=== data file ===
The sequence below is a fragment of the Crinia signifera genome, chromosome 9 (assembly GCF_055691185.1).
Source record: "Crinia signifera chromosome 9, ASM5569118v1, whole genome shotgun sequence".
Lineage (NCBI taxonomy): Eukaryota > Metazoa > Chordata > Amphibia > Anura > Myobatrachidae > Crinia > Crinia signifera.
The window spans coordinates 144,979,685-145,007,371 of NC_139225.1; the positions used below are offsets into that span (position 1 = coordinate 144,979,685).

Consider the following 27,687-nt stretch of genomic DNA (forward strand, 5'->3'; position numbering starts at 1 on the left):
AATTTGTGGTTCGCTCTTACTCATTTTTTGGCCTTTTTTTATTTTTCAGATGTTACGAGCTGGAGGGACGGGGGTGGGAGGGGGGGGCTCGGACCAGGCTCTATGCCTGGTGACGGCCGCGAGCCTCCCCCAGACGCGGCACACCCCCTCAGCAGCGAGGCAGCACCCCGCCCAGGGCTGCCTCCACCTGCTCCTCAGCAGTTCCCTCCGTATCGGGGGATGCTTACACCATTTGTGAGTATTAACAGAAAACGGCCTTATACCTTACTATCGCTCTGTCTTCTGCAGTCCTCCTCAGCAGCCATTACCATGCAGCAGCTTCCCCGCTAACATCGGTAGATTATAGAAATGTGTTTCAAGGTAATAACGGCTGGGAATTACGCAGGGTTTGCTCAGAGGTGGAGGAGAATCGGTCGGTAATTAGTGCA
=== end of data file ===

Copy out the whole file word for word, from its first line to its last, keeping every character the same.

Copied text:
The sequence below is a fragment of the Crinia signifera genome, chromosome 9 (assembly GCF_055691185.1).
Source record: "Crinia signifera chromosome 9, ASM5569118v1, whole genome shotgun sequence".
Lineage (NCBI taxonomy): Eukaryota > Metazoa > Chordata > Amphibia > Anura > Myobatrachidae > Crinia > Crinia signifera.
The window spans coordinates 144,979,685-145,007,371 of NC_139225.1; the positions used below are offsets into that span (position 1 = coordinate 144,979,685).

Consider the following 27,687-nt stretch of genomic DNA (forward strand, 5'->3'; position numbering starts at 1 on the left):
AATTTGTGGTTCGCTCTTACTCATTTTTTGGCCTTTTTTTATTTTTCAGATGTTACGAGCTGGAGGGACGGGGGTGGGAGGGGGGGGCTCGGACCAGGCTCTATGCCTGGTGACGGCCGCGAGCCTCCCCCAGACGCGGCACACCCCCTCAGCAGCGAGGCAGCACCCCGCCCAGGGCTGCCTCCACCTGCTCCTCAGCAGTTCCCTCCGTATCGGGGGATGCTTACACCATTTGTGAGTATTAACAGAAAACGGCCTTATACCTTACTATCGCTCTGTCTTCTGCAGTCCTCCTCAGCAGCCATTACCATGCAGCAGCTTCCCCGCTAACATCGGTAGATTATAGAAATGTGTTTCAAGGTAATAACGGCTGGGAATTACGCAGGGTTTGCTCAGAGGTGGAGGAGAATCGGTCGGTAATTAGTGCA